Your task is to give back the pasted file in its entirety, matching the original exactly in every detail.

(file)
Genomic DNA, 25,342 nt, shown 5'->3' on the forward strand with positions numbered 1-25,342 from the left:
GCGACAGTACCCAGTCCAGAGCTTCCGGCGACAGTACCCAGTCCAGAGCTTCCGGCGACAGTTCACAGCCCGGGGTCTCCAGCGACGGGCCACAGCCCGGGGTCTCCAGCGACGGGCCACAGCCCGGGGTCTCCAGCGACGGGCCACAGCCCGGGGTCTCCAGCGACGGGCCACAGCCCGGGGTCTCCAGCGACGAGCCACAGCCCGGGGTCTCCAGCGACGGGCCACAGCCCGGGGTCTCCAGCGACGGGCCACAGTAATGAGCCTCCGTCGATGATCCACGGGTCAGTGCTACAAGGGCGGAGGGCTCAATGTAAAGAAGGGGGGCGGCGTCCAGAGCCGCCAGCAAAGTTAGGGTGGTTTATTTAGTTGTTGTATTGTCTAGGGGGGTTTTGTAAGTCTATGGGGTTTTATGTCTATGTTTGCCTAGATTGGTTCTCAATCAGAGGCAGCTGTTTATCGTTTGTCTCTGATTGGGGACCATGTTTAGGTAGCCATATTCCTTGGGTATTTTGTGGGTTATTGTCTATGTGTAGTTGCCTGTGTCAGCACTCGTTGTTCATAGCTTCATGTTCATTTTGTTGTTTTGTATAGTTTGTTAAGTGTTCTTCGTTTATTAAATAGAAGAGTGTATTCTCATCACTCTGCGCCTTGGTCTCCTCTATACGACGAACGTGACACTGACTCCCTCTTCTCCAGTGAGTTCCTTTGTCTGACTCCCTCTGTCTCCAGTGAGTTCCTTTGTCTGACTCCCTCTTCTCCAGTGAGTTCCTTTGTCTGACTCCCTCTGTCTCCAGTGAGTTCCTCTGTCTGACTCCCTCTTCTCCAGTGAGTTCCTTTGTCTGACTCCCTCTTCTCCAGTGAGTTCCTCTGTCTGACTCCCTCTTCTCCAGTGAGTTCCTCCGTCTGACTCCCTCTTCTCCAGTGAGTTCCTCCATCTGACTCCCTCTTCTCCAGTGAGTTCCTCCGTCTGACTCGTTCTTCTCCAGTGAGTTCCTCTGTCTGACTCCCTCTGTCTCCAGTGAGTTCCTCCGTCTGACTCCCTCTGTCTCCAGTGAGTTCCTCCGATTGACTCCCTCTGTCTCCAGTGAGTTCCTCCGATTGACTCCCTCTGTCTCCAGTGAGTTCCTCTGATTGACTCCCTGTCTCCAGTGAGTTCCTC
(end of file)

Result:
Genomic DNA, 25,342 nt, shown 5'->3' on the forward strand with positions numbered 1-25,342 from the left:
GCGACAGTACCCAGTCCAGAGCTTCCGGCGACAGTACCCAGTCCAGAGCTTCCGGCGACAGTTCACAGCCCGGGGTCTCCAGCGACGGGCCACAGCCCGGGGTCTCCAGCGACGGGCCACAGCCCGGGGTCTCCAGCGACGGGCCACAGCCCGGGGTCTCCAGCGACGGGCCACAGCCCGGGGTCTCCAGCGACGAGCCACAGCCCGGGGTCTCCAGCGACGGGCCACAGCCCGGGGTCTCCAGCGACGGGCCACAGTAATGAGCCTCCGTCGATGATCCACGGGTCAGTGCTACAAGGGCGGAGGGCTCAATGTAAAGAAGGGGGGCGGCGTCCAGAGCCGCCAGCAAAGTTAGGGTGGTTTATTTAGTTGTTGTATTGTCTAGGGGGGTTTTGTAAGTCTATGGGGTTTTATGTCTATGTTTGCCTAGATTGGTTCTCAATCAGAGGCAGCTGTTTATCGTTTGTCTCTGATTGGGGACCATGTTTAGGTAGCCATATTCCTTGGGTATTTTGTGGGTTATTGTCTATGTGTAGTTGCCTGTGTCAGCACTCGTTGTTCATAGCTTCATGTTCATTTTGTTGTTTTGTATAGTTTGTTAAGTGTTCTTCGTTTATTAAATAGAAGAGTGTATTCTCATCACTCTGCGCCTTGGTCTCCTCTATACGACGAACGTGACACTGACTCCCTCTTCTCCAGTGAGTTCCTTTGTCTGACTCCCTCTGTCTCCAGTGAGTTCCTTTGTCTGACTCCCTCTTCTCCAGTGAGTTCCTTTGTCTGACTCCCTCTGTCTCCAGTGAGTTCCTCTGTCTGACTCCCTCTTCTCCAGTGAGTTCCTTTGTCTGACTCCCTCTTCTCCAGTGAGTTCCTCTGTCTGACTCCCTCTTCTCCAGTGAGTTCCTCCGTCTGACTCCCTCTTCTCCAGTGAGTTCCTCCATCTGACTCCCTCTTCTCCAGTGAGTTCCTCCGTCTGACTCGTTCTTCTCCAGTGAGTTCCTCTGTCTGACTCCCTCTGTCTCCAGTGAGTTCCTCCGTCTGACTCCCTCTGTCTCCAGTGAGTTCCTCCGATTGACTCCCTCTGTCTCCAGTGAGTTCCTCCGATTGACTCCCTCTGTCTCCAGTGAGTTCCTCTGATTGACTCCCTGTCTCCAGTGAGTTCCTC